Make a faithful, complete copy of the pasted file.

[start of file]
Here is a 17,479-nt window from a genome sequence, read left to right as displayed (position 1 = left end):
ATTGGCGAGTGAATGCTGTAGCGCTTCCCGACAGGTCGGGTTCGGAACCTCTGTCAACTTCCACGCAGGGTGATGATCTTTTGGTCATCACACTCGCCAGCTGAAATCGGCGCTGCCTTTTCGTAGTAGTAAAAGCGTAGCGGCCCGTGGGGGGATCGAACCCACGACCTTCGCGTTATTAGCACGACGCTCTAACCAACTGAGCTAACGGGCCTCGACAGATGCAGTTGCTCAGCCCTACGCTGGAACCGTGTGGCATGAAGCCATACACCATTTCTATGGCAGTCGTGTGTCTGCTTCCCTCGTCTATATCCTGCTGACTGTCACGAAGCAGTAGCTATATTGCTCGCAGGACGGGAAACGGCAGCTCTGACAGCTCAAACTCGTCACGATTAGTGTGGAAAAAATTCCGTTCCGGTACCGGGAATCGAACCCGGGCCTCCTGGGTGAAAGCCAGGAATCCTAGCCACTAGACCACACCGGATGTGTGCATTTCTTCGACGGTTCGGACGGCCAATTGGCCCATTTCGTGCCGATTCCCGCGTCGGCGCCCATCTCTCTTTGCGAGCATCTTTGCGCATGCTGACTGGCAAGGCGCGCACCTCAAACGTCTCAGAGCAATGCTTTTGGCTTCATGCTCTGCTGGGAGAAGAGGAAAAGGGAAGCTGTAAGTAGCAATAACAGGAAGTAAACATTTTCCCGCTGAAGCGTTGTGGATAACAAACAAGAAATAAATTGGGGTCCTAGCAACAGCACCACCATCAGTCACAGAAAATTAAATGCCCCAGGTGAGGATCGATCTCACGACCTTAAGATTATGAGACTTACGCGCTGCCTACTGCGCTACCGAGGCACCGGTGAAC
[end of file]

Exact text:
Here is a 17,479-nt window from a genome sequence, read left to right as displayed (position 1 = left end):
ATTGGCGAGTGAATGCTGTAGCGCTTCCCGACAGGTCGGGTTCGGAACCTCTGTCAACTTCCACGCAGGGTGATGATCTTTTGGTCATCACACTCGCCAGCTGAAATCGGCGCTGCCTTTTCGTAGTAGTAAAAGCGTAGCGGCCCGTGGGGGGATCGAACCCACGACCTTCGCGTTATTAGCACGACGCTCTAACCAACTGAGCTAACGGGCCTCGACAGATGCAGTTGCTCAGCCCTACGCTGGAACCGTGTGGCATGAAGCCATACACCATTTCTATGGCAGTCGTGTGTCTGCTTCCCTCGTCTATATCCTGCTGACTGTCACGAAGCAGTAGCTATATTGCTCGCAGGACGGGAAACGGCAGCTCTGACAGCTCAAACTCGTCACGATTAGTGTGGAAAAAATTCCGTTCCGGTACCGGGAATCGAACCCGGGCCTCCTGGGTGAAAGCCAGGAATCCTAGCCACTAGACCACACCGGATGTGTGCATTTCTTCGACGGTTCGGACGGCCAATTGGCCCATTTCGTGCCGATTCCCGCGTCGGCGCCCATCTCTCTTTGCGAGCATCTTTGCGCATGCTGACTGGCAAGGCGCGCACCTCAAACGTCTCAGAGCAATGCTTTTGGCTTCATGCTCTGCTGGGAGAAGAGGAAAAGGGAAGCTGTAAGTAGCAATAACAGGAAGTAAACATTTTCCCGCTGAAGCGTTGTGGATAACAAACAAGAAATAAATTGGGGTCCTAGCAACAGCACCACCATCAGTCACAGAAAATTAAATGCCCCAGGTGAGGATCGATCTCACGACCTTAAGATTATGAGACTTACGCGCTGCCTACTGCGCTACCGAGGCACCGGTGAAC